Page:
DNS: October 2008 Archives


October 19, 2008

Joe Hall has a followup on the Kentucky domain names case (see here for background).
What's the upshot of all of this? To me, it's pretty scary: A state government moved to order seizure of domain names that it found were illegal "devices" and a judge issued an order demanding the transfer of these domain names before any hearing or opportunity to protest. The state has so far successfully argued that domain names are property and devices used for illegal gambling within Kentucky and that the 141 Domain Names defendants must identify themselves to have standing to contest the seizure and forfeiture. The last shoe to drop is that Judge Wingate, as part of his order from yesterday, ordered the state to rescind any forfeiture for gambling sites that block Kentucky gamers using geographical blocking methods (the wording was, essentially: Defendants who install a "software or device [...] which has the capability to block and deny access to [the defendant's] online gambling sites [...] from any users or consumers within the [...] Commonwealth [of Kentucky] and reasonably establishes to the [state] or this Court that such geographical blocks are operational, shall be relieved from the effects of the Seizure Order and from any further proceedings [in this action.]").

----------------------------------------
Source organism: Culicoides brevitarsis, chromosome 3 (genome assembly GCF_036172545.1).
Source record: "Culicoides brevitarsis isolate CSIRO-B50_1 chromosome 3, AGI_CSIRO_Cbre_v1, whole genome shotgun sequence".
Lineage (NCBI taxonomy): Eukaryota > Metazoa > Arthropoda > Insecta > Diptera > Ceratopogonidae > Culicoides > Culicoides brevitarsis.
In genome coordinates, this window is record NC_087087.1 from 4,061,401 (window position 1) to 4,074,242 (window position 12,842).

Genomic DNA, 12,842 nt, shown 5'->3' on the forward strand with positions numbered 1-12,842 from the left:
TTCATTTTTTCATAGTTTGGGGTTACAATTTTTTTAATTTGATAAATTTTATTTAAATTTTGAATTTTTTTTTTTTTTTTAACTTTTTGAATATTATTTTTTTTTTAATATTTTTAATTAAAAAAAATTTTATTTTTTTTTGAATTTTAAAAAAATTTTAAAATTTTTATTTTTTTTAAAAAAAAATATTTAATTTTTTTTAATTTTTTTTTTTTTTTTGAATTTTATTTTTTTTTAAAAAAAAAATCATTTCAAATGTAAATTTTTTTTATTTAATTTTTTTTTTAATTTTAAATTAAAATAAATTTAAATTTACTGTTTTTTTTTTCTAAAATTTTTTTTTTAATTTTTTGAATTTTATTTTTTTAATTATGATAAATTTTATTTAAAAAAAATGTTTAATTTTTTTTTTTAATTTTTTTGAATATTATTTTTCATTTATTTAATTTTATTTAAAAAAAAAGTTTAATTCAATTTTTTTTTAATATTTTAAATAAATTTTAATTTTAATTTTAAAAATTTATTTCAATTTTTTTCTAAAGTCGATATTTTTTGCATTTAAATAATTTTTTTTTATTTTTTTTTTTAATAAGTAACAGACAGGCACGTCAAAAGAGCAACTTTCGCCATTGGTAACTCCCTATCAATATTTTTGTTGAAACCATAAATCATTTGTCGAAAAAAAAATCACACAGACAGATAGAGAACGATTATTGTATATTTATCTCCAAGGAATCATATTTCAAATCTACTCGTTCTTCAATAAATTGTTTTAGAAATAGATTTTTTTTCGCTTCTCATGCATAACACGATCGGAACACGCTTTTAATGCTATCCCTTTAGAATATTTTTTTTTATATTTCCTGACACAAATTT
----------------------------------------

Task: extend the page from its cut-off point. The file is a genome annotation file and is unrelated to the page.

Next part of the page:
I'm no lawyer, but I find this whole thing really puzzling. I've got a simple question, though: is it in general true that courts in State X can serve orders on an entity located in State Y and actually have them enforced? As an example, say I'm a gambling outfit located in Nevada and I use a mail drop (non-government for simplicity) located in California, could a court in Kentucky force the mail drop to redirect all my mail to Kentucky?